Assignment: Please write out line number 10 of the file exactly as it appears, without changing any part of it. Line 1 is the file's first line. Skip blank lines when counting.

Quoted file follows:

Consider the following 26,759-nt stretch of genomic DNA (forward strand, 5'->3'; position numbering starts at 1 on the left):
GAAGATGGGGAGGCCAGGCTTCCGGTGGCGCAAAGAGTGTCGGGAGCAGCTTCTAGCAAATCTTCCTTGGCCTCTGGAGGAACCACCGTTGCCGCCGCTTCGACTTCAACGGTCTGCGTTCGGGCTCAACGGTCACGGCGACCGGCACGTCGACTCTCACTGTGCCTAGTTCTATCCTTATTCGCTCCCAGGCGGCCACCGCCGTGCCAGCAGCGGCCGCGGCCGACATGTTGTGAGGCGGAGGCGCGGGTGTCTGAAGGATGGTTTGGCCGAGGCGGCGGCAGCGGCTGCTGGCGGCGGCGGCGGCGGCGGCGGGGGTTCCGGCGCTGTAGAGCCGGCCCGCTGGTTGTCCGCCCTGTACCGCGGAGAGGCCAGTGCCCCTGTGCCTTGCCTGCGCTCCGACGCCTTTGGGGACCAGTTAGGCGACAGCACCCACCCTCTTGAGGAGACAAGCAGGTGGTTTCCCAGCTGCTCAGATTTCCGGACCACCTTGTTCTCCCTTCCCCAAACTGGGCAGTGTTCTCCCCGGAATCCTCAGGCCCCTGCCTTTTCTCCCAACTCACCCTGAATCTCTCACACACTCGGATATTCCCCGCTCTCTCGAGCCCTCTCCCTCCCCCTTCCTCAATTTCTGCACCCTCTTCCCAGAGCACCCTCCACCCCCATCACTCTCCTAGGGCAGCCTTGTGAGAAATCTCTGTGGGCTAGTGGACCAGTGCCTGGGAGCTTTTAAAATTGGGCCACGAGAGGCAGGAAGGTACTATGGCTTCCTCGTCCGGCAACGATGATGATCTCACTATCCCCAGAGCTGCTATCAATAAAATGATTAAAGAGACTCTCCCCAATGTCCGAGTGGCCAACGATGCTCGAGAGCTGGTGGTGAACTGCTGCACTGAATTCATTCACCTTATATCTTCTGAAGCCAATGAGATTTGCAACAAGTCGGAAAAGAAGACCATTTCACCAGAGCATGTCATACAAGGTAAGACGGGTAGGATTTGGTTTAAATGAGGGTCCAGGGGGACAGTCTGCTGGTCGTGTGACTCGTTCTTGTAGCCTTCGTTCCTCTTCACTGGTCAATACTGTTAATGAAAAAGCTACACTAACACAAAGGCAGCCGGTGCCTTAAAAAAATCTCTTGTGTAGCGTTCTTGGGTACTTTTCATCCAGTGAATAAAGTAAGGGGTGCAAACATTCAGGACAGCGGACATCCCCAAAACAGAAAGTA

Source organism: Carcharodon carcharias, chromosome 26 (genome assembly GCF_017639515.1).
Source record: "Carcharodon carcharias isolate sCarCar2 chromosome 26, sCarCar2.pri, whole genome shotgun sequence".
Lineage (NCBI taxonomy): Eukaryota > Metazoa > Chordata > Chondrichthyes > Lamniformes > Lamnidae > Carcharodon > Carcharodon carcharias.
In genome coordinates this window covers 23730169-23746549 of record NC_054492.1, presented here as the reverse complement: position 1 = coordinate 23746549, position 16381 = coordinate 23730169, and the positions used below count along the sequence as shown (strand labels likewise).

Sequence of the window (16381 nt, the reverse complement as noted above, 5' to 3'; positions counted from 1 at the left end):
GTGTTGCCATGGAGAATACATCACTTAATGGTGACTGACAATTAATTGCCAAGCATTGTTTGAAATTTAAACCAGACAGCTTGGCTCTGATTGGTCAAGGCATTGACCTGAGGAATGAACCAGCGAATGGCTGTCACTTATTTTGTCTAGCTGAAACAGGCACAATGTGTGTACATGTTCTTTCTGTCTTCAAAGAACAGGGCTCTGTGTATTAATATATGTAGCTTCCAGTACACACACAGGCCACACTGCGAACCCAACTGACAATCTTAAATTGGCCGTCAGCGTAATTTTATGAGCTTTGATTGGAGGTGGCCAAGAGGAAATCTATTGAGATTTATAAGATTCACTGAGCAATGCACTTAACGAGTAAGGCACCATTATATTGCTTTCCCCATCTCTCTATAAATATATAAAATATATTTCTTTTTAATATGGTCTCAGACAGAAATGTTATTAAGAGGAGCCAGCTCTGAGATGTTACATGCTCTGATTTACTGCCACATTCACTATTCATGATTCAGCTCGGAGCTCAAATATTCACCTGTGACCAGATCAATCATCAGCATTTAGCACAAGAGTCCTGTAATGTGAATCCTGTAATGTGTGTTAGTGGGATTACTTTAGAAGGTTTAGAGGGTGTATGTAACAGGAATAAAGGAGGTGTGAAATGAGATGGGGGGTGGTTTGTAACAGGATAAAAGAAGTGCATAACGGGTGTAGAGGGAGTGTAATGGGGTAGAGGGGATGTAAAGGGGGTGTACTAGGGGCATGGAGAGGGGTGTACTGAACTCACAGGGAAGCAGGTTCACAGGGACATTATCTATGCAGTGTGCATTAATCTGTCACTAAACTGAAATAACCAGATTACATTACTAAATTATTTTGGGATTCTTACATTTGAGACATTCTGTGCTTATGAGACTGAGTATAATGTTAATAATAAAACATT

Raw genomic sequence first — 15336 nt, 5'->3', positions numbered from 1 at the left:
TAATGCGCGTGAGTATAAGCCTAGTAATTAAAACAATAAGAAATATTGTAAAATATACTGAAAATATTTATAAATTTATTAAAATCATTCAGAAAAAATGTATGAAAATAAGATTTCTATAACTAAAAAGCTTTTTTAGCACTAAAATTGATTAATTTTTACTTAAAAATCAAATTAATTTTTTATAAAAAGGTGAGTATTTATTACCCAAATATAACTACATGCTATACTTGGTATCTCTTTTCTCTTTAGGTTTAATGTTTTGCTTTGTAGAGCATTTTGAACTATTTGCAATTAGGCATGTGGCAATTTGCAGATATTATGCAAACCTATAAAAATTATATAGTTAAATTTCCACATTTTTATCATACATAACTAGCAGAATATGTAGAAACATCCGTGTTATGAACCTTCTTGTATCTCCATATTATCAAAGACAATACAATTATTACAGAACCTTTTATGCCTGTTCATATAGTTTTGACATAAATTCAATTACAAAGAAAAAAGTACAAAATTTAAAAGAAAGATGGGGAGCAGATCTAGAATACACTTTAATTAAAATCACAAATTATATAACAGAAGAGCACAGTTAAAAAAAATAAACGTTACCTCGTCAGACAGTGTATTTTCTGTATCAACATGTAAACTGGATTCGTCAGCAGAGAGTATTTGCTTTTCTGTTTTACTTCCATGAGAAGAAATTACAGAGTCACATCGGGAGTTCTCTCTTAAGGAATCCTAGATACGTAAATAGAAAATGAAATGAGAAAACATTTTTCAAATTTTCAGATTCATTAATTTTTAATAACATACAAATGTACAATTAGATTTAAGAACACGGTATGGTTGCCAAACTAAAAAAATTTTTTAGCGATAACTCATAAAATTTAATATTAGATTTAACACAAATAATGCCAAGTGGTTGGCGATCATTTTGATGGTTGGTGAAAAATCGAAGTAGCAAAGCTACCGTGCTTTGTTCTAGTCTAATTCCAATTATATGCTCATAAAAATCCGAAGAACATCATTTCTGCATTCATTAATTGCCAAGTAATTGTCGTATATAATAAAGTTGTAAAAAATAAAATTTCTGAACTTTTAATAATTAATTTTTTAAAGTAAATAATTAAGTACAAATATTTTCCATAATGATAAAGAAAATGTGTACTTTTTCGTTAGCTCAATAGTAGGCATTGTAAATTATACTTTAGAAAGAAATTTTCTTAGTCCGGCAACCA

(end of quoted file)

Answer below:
TAATGCGCGTGAGTATAAGCCTAGTAATTAAAACAATAAGAAATATTGTAAAATATACTGAAAATATTTATAAATTTATTAAAATCATTCAGAAAAAATGTATGAAAATAAGATTTCTATAACTAAAAAGCTTTTTTAGCACTAAAATTGATTAATTTTTACTTAAAAATCAAATTAATTTTTTATAAAAAGGTGAGTATTTATTACCCAAATATAACTACATGCTATACTTGGTATCTCTTTTCTCTTTAGGTTTAATGTTTTGCTTTGTAGAGCATTTTGAACTATTTGCAATTAGGCATGTGGCAATTTGCAGATATTATGCAAACCTATAAAAATTATATAGTTAAATTTCCACATTTTTATCATACATAACTAGCAGAATATGTAGAAACATCCGTGTTATGAACCTTCTTGTATCTCCATATTATCAAAGACAATACAATTATTACAGAACCTTTTATGCCTGTTCATATAGTTTTGACATAAATTCAATTACAAAGAAAAAAGTACAAAATTTAAAAGAAAGATGGGGAGCAGATCTAGAATACACTTTAATTAAAATCACAAATTATATAACAGAAGAGCACAGTTAAAAAAAATAAACGTTACCTCGTCAGACAGTGTATTTTCTGTATCAACATGTAAACTGGATTCGTCAGCAGAGAGTATTTGCTTTTCTGTTTTACTTCCATGAGAAGAAATTACAGAGTCACATCGGGAGTTCTCTCTTAAGGAATCCTAGATACGTAAATAGAAAATGAAATGAGAAAACATTTTTCAAATTTTCAGATTCATTAATTTTTAATAACATACAAATGTACAATTAGATTTAAGAACACGGTATGGTTGCCAAACTAAAAAAATTTTTTAGCGATAACTCATAAAATTTAATATTAGATTTAACACAAATAATGCCAAGTGGTTGGCGATCATTTTGATGGTTGGTGAAAAATCGAAGTAGCAAAGCTACCGTGCTTTGTTCTAGTCTAATTCCAATTATATGCTCATAAAAATCCGAAGAACATCATTTCTGCATTCATTAATTGCCAAGTAATTGTCGTATATAATAAAGTTGTAAAAAATAAAATTTCTGAACTTTTAATAATTAATTTTTTAAAGTAAATAATTAAGTACAAATATTTTCCATAATGATAAAGAAAATGTGTACTTTTTCGTTAGCTCAATAGTAGGCATTGTAAATTATACTTTAGAAAGAAATTTTCTTAGTCCGGCAACCA